We have articles on growing gourds, harvesting gourds, drying gourds, and cleaning gourds here on our website if you’d like to do learn more about growing them yourself.

 

Another option is to buy them directly from a farmer.  Here at Amish Gourds we have kettle gourds and dipper gourds that are dried, cleaned, and ready to be made into a beautiful homemade birdhouse.  We also sell unfinished birdhouses ready to be painted as well as fully finished birdhouses.

 

Preparing the Gourd for Crafting

 

Before any crafting begins, we have to make sure the gourd is clean.

 

There are many different ways to do this; one simple way is using a steel wool pad, warm water, and dish soap.  You simply let the gourd soak for about an hour, scrub it with the steel wool and dish detergent/water mix and then let it dry again.

 

When cleaning your gourds, it is very important to stay safe.  Please read our gourd cleaning safety tips to make sure you protect yourself from irritants, mold, fumes, dust, and everything else that can come with cleaning your gourds.

 

So, after growing, drying, and cleaning your gourd (or buying it), we are finally ready to start the steps of drilling and finishing

 

Drilling Holes for the Strap, Entrance, and Drainage

 

For this step you will need a drill, a ¼” drill bit, a 3/8” drill bit, and a hole saw.  A hole saw is a drill bit with serrated edges in the shape of a circle – we will use this to drill the entrance hole.

 

Make sure the hole saw diameter is the size that corresponds with your favorite species – remember from the beginning of the article that certain birds prefer certain entrance hole sizes.

 

Position the hole saw slightly above the center of the gourd and drill until the hole is formed. Then switch to the 3/8” drill bit and drill 4 holes in the bottom of the gourd for ventilation and drainage.

 

Finally, we will make the holes used to hold the hanging strap.  Drill 2 holes opposite of each other at the top of the gourd using the ¼” drill bit.  You can feed coat hanger through the holes and twist the tap for an easy hanging strap or you can use rawhide or leather to give it a more natural look.

 

Finishing the Gourd with Dye or Paint

 

Now comes the fun part: adding some color.  The two most popular ways to do this are by dying and painting.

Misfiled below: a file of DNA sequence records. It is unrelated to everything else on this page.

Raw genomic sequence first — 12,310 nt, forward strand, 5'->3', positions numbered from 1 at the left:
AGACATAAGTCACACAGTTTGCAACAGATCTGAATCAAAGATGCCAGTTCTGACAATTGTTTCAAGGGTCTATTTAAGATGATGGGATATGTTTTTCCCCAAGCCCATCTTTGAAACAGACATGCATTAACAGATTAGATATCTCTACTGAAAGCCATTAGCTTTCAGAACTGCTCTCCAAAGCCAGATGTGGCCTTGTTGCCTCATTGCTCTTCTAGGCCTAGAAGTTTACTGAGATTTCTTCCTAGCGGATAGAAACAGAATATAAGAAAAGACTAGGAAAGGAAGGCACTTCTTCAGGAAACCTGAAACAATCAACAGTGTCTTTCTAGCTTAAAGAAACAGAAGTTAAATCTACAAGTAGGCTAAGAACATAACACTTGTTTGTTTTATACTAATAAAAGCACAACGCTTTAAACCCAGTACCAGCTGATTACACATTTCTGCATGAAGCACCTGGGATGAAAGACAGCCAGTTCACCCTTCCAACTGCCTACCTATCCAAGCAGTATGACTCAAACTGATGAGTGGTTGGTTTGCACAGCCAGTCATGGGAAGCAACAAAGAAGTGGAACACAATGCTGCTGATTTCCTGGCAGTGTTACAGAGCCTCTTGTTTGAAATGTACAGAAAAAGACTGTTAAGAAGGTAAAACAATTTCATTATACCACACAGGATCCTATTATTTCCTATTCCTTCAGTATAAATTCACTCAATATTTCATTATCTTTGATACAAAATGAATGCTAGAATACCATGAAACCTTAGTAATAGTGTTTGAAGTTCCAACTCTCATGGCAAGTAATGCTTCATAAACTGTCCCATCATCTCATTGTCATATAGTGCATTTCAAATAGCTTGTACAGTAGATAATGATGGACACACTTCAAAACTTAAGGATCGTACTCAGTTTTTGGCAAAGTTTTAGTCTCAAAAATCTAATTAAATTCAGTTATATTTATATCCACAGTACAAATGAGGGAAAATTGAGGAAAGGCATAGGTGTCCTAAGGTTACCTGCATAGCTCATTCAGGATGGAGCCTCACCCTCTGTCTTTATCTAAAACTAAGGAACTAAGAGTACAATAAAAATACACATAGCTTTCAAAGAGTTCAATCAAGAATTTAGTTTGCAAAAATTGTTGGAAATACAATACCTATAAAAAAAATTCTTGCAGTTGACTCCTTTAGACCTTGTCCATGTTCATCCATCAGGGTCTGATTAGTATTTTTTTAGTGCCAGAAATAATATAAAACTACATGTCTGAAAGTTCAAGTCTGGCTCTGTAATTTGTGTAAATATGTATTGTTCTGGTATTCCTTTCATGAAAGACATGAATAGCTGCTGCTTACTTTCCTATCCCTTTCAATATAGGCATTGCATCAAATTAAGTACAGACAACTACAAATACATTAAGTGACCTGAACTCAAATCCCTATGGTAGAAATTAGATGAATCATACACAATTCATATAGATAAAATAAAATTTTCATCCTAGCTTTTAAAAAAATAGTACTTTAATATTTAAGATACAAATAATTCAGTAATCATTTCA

The simplest finish is spraying a few coats of clear polyurethane spray (as pictured above).  This is clear and gives it a nice, natural finish that shows all of the colors and textures of the gourd itself.  The best brand for this is Helmsman – is come in a green spray bottle and has a picture of a door on it.  It provides great UV protection which prevents the sun from causing any damage.

Staining them is another method.  Using this method gives an absolutely beautiful finish.  It adds color to the gourd and still shows the natural textures and colors underneath. The best way to do this is using something called leather dye.  You apply it with a brush or a wool applicator pad. Green (pictured above with green stain), red, and shades of tan make an excellent finish.  After applying the dye, apply a few layers of poly-spray like the step above to protect it.

Painting is another way to add some color.  The birdhouse pictured above is painted with a sunflower design and then covered with a few coats of polyurethane spray.  After safely sanding the gourd, add a first layer of oil based primer followed by a few coats of enamel paint.  It’s a lot of fun to paint landscapes, animals, and designs, too.

Of course, if all of this seems like a little too much work, you can always pick up some of the gourd birdhouses available on our website.  This way you can enjoy all of the fun of birdwatching without all of the hassle.

So there you have it, that’s how to create a gourd birdhouse, from planting the gourd to painting it.  Try hanging up a few birdhouses and before you know it you will be welcoming in some new bird friends!